Remove a link. For some reason this is not part of org-mode. From https://emacs.stackexchange.com/a/10714/11843, I bind it to C-c C-M-u.

(defun afs/org-replace-link-by-link-description ()
    "Replace an org link by its description or if empty its address"
  (interactive)
  (if (org-in-regexp org-bracket-link-regexp 1)
      (let ((remove (list (match-beginning 0) (match-end 0)))
        (description (if (match-end 3)
                 (org-match-string-no-properties 3)
                 (org-match-string-no-properties 1))))
    (apply 'delete-region remove)
    (insert description))))
(bind-key "C-c C-M-u" 'afs/org-replace-link-by-link-description)

Code for org-mode macros

Here I define functions which get used in some of my org-mode macros

This function receives three arguments, and returns the org-mode code for a link to the Hammerspoon API documentation for the link module, optionally to a specific function. If desc is passed, it is used as the display text, otherwise section.function is used.

(defun zz/org-macro-hsapi-code (link function desc)
  (let* ((link-1 (concat link (if (org-string-nw-p function) (concat "#" function) "")))
         (link-2 (concat link (if (org-string-nw-p function) (concat "." function) "")))
         (desc-1 (or (org-string-nw-p desc) (concat "=" link-2 "="))))
    (concat "[[http://www.hammerspoon.org/docs/" link-1 "][" desc-1 "]]")))

Split STR at spaces and wrap each element with ~ char, separated by +. Zero-width spaces are inserted around the plus signs so that they get formatted correctly.

(defun zz/org-macro-keys-code-outer (str)
  (mapconcat (lambda (s)
               (concat "~" s "~"))
             (split-string str)
             (concat (string ?\u200B) "+" (string ?\u200B))))
(defun zz/org-macro-keys-code-inner (str)
  (concat "~" (mapconcat (lambda (s)
                           (concat s))
                         (split-string str)
                         (concat (string ?\u200B) "-" (string ?\u200B)))
          "~"))
(defun zz/org-macro-keys-code (str)
  (zz/org-macro-keys-code-inner str))

Links to a specific section/function of the Lua manual.

(defun zz/org-macro-luadoc-code (func section desc)
  (let* ((anchor (or (org-string-nw-p section) func))
         (desc-1 (or (org-string-nw-p desc) func)))
    (concat "[[https://www.lua.org/manual/5.3/manual.html#" anchor "][" desc-1 "]]")))
(defun zz/org-macro-luafun-code (func desc)
  (let* ((anchor (concat "pdf-" func))
         (desc-1 (or (org-string-nw-p desc) (concat "=" func "()="))))
    (concat "[[https://www.lua.org/manual/5.3/manual.html#" anchor "][" desc-1 "]]")))

Publishing project configuration

Define a publishing function based on org-latex-publish-to-pdf but which opens the resulting file at the end.

(defun org-latex-publish-to-latex-and-open (plist file pub-dir)
  (org-open-file (org-latex-publish-to-pdf plist file pub-dir)))

Sample project configuration - disabled for now because this configuration has been incorporated into the structure.tex file and in the general ox-latex configuration, but kept here as a sample.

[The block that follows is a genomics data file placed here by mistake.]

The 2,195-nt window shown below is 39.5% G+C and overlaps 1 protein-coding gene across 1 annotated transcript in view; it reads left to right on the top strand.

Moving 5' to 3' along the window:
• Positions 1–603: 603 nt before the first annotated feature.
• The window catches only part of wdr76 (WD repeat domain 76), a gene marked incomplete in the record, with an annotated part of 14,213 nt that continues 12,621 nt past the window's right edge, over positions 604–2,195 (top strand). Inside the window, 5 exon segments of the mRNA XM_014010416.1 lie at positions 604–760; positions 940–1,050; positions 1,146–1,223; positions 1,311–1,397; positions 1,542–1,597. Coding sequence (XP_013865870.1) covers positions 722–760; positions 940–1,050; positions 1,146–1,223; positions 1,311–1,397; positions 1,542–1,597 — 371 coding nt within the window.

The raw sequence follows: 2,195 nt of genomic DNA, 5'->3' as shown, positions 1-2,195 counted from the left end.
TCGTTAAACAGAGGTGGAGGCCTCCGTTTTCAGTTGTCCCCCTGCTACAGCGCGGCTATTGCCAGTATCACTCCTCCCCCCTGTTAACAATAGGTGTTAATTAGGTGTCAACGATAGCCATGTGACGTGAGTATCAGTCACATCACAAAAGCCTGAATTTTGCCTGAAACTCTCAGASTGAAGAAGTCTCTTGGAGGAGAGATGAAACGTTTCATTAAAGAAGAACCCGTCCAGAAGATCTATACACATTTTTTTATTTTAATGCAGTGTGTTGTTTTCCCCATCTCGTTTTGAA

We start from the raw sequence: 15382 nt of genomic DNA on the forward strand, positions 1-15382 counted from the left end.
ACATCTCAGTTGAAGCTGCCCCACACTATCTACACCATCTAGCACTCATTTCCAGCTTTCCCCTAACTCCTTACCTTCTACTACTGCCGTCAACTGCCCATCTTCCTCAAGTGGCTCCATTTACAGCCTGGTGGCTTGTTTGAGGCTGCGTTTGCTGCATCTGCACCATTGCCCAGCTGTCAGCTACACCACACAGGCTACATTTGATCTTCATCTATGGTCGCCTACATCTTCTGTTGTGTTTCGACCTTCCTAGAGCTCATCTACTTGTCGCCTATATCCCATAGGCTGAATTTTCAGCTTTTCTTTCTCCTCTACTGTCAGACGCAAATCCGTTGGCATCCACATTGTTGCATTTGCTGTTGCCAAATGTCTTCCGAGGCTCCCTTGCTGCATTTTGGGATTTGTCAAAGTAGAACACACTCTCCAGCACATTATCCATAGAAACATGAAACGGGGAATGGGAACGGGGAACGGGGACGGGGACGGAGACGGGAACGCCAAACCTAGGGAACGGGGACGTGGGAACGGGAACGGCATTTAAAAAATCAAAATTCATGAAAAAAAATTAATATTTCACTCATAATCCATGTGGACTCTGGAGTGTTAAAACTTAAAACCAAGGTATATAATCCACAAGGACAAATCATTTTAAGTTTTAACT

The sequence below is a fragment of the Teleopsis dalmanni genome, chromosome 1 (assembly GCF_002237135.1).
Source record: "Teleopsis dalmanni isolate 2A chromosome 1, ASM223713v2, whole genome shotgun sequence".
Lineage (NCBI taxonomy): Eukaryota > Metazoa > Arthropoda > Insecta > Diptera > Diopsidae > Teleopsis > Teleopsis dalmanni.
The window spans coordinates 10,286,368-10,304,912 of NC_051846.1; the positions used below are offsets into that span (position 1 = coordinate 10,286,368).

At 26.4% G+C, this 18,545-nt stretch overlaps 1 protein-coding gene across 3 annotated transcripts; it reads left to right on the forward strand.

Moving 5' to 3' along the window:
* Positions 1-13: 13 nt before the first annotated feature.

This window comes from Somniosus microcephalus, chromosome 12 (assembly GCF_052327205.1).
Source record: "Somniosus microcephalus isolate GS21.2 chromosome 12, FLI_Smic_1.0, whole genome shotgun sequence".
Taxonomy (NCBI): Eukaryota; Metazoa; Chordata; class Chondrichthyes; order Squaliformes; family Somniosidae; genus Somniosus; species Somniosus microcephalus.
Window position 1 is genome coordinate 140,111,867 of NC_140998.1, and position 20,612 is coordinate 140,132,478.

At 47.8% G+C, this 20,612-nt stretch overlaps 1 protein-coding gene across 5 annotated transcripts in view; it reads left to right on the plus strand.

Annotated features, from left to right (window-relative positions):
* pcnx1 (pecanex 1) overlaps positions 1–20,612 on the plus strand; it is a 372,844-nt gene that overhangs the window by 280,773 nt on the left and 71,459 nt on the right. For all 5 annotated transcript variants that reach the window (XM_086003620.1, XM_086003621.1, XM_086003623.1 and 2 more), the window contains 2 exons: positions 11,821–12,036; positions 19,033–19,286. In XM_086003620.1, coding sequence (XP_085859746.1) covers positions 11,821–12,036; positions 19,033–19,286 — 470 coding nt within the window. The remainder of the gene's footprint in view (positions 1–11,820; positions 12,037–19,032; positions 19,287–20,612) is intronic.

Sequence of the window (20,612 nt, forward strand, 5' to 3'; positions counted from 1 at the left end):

(org-publish-project-alist
 '(("mac-automation"
    :base-directory "~/Personal/writing/mac-automation/"
    :publishing-directory "~/Personal/writing/mac-automation/build/"
    :base-extension "org"
    :publishing-function org-latex-publish-to-latex-and-open
    :latex-compiler "xelatex"
    :latex-classes '("book-no-parts" "\\documentclass[11pt]{book}"
                      ("\\chapter{%s}" . "\\chapter*{%s}")
                      ("\\section{%s}" . "\\section*{%s}")
                      ("\\subsection{%s}" . "\\subsection*{%s}")
                      ("\\subsubsection{%s}" . "\\subsubsection*{%s}")
                      ("\\paragraph{%s}" . "\\paragraph*{%s}"))
    :latex-class "book-no-parts"
    :latex-title-command "\\makeatletter\\begingroup
  \\thispagestyle{empty}
  \\begin{tikzpicture}[remember picture,overlay]
  \\node[inner sep=0pt] (background) at (current page.center) {\\includegraphics[width=\\paperwidth]{background}};
  \\draw (current page.center) node [fill=ocre!30!white,fill opacity=0.6,text opacity=1,inner sep=1cm]{\\Huge\\centering\\bfseries\\sffamily\\parbox[c][][t]{\\paperwidth}{\\centering \\@title \\\\[15pt]
  {\\Large \\@subtitle }\\\\[20pt]
  {\\huge \\@author }}};
  \\end{tikzpicture}
  \\vfill
  \\endgroup\\makeatother
  \\chapterimage{chapter_head_1.pdf}"
    :latex-toc-command "\\pagestyle{empty}
\\tableofcontents
\\cleardoublepage
\\pagestyle{fancy}"
    )))

Publishing to LeanPub

I use LeanPub for self-publishing my books Learning Hammerspoon and Learning CFEngine. Fortunately, it is possible to export from org-mode to LeanPub-flavored Markdown.

Some references:

First, load ox-leanpub. As part of its configuration, I define a new export backend called leanpub-multifile, which adds three additional items in the LeanPub export section:

  • “Multifile Export”, which calls leanpub-export (defined below) with its default settings, to export the whole book as one-file-per-chapter;